Univ.-Prof. Dr. med.
Karl-Ludwig Laugwitz
Direktor

Subtype-specific promoter-driven action potential imaging for precise disease modelling and drug testing in hiPSC-derived cardiomyocytes.

Subtype-specific promoter-driven action potential imaging for precise disease modelling and drug testing in hiPSC-derived cardiomyocytes.

Chen Z, Xian W, Bellin M, Dorn T, Tian Q, Goedel A, Dreizehnter L, Schneider CM, Ward-van Oostwaard D, Ng JK, Hinkel R, Pane LS, Mummery CL, Lipp P, Moretti A, Laugwitz KL, Sinnecker D.

Eur Heart J. 2016 Jun 16. pii: ehw189. [Epub ahead of print]

Abstract

AIMS:

Cardiomyocytes (CMs) generated from human induced pluripotent stem cells (hiPSCs) are increasingly used in disease modelling and drug evaluation. However, they are typically a heterogeneous mix of ventricular-, atrial-, and nodal-like cells based on action potentials (APs) and gene expression. This heterogeneity and the paucity of methods for high-throughput functional phenotyping hinder the full exploitation of their potential. We aimed at developing a method for rapid, sequential, and subtype-specific phenotyping of hiPSC-CMs with respect to AP morphology and single-cell arrhythmias.

METHODS AND RESULTS:

We used cardiac lineage-specific promoters to drive the expression of a voltage-sensitive fluorescent protein (VSFP-CR) in hiPSC-CMs, enabling subtype-specific optical AP recordings. In a patient-specific hiPSC model of long-QT syndrome type 1, AP prolongation and frequent early afterdepolarizations were evident in mutant ventricular- and atrial like, but not in nodal-like hiPSC-CMs compared with their isogenic controls, consistent with the selective expression of the disease-causing gene. Furthermore, we demonstrate the feasibility of sequentially probing a cell over several days to investigate genetic rescue of the disease phenotype and to discern CM subtype-specific drug effects.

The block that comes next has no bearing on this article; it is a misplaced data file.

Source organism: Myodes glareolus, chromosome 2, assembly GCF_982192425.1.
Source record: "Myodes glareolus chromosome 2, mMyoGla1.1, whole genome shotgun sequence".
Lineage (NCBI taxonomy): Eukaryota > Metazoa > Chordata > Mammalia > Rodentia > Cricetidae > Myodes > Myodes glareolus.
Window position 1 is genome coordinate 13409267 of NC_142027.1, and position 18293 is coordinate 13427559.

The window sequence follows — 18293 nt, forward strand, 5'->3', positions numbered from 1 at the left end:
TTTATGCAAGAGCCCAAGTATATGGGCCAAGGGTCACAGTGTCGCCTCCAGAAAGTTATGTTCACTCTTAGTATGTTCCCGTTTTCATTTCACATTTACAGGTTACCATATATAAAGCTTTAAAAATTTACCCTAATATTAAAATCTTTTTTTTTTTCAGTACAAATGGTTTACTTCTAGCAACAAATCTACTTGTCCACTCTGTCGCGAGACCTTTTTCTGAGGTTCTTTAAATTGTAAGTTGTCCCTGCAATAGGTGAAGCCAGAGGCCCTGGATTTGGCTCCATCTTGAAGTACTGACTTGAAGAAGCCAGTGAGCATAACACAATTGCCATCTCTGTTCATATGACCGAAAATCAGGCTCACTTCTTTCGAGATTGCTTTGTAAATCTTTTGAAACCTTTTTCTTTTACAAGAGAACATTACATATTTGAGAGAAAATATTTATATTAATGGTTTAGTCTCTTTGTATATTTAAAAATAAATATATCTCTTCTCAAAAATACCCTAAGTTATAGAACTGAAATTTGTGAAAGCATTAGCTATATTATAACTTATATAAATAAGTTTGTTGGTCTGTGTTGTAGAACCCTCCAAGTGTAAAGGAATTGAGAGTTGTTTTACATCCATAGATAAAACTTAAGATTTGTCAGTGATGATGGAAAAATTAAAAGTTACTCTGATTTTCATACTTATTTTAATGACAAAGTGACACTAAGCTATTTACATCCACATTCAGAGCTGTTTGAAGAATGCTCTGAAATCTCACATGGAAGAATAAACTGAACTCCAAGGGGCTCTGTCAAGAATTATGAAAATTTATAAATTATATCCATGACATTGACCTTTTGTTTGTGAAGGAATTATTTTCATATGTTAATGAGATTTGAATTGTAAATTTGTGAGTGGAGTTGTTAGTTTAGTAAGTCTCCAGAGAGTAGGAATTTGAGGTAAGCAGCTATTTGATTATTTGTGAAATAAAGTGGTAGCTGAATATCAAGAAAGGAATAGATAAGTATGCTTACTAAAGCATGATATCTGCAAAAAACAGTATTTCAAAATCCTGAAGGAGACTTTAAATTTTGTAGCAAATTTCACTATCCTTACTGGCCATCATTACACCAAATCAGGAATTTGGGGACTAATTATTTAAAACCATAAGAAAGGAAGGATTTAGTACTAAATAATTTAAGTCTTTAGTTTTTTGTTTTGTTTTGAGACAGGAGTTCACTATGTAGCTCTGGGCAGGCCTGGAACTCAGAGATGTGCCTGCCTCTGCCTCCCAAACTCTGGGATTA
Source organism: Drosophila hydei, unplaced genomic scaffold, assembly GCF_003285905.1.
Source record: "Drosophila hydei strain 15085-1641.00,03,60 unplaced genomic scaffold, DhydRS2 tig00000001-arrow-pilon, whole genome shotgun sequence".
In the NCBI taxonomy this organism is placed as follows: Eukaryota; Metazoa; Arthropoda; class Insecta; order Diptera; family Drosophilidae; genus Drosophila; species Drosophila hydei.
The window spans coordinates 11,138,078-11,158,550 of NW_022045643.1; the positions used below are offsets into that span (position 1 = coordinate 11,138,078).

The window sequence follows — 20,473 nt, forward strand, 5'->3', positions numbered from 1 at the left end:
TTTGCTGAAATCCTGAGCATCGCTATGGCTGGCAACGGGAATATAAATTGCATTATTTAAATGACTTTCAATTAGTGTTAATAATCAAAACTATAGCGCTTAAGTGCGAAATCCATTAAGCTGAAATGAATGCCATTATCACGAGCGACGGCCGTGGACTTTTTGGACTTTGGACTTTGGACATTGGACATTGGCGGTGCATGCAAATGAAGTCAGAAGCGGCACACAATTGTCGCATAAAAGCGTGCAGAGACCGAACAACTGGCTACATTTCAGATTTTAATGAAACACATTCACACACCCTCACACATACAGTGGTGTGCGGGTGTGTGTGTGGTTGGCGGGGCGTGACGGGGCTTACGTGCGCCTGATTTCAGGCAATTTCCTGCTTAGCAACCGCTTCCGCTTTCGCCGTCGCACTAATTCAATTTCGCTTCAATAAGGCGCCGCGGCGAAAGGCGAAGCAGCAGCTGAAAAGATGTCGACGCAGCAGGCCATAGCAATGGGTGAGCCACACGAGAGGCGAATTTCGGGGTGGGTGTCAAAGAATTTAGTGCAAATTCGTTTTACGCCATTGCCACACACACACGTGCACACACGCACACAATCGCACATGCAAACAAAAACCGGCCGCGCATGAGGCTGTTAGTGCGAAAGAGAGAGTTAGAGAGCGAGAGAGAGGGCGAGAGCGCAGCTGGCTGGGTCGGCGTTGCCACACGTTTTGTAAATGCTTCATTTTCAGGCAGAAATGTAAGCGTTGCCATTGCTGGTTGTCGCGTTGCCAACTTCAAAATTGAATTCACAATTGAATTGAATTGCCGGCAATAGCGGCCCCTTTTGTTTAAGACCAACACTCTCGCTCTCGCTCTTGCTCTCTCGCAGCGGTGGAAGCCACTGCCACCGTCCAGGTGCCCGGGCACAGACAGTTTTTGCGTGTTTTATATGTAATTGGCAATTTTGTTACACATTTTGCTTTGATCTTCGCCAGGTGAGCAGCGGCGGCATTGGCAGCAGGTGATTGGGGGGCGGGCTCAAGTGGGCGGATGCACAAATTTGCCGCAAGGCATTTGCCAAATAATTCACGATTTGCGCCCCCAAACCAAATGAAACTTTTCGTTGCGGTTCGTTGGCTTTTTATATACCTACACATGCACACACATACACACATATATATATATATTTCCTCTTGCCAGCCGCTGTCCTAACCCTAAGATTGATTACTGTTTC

CONCLUSION:

By combining a genetically encoded membrane voltage sensor with promoters that drive its expression in the major subtypes of hiPSC-CMs, we developed a convenient system for disease modelling and drug evaluation in the relevant cell type, which has the potential to advance the emerging utility of hiPSCs in cardiovascular medicine.

© The Author 2016. Published by Oxford University Press on behalf of the European Society of Cardiology.

KEYWORDS:

Cardiomyocyte subtypes; Disease modelling; Optical action potential recordings; iPS cells

Schlagzeile: 
Subtype-specific promoter-driven action